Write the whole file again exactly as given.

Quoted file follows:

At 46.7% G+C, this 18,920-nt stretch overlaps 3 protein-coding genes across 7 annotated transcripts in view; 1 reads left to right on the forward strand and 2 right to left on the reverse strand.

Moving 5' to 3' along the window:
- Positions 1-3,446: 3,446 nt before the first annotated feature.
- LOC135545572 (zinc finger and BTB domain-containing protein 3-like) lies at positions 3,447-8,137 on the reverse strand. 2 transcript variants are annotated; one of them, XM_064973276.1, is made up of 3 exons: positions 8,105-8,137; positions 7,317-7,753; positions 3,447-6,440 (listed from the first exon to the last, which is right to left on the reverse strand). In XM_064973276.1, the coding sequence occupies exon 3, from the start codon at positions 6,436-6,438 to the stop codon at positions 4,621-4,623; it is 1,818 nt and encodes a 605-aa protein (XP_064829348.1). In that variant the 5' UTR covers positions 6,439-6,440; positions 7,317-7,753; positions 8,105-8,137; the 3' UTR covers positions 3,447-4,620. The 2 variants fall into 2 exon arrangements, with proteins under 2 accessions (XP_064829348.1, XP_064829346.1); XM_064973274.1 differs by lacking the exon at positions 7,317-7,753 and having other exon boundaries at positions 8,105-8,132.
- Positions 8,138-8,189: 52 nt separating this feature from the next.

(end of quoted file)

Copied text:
At 46.7% G+C, this 18,920-nt stretch overlaps 3 protein-coding genes across 7 annotated transcripts in view; 1 reads left to right on the forward strand and 2 right to left on the reverse strand.

Moving 5' to 3' along the window:
- Positions 1-3,446: 3,446 nt before the first annotated feature.
- LOC135545572 (zinc finger and BTB domain-containing protein 3-like) lies at positions 3,447-8,137 on the reverse strand. 2 transcript variants are annotated; one of them, XM_064973276.1, is made up of 3 exons: positions 8,105-8,137; positions 7,317-7,753; positions 3,447-6,440 (listed from the first exon to the last, which is right to left on the reverse strand). In XM_064973276.1, the coding sequence occupies exon 3, from the start codon at positions 6,436-6,438 to the stop codon at positions 4,621-4,623; it is 1,818 nt and encodes a 605-aa protein (XP_064829348.1). In that variant the 5' UTR covers positions 6,439-6,440; positions 7,317-7,753; positions 8,105-8,137; the 3' UTR covers positions 3,447-4,620. The 2 variants fall into 2 exon arrangements, with proteins under 2 accessions (XP_064829348.1, XP_064829346.1); XM_064973274.1 differs by lacking the exon at positions 7,317-7,753 and having other exon boundaries at positions 8,105-8,132.
- Positions 8,138-8,189: 52 nt separating this feature from the next.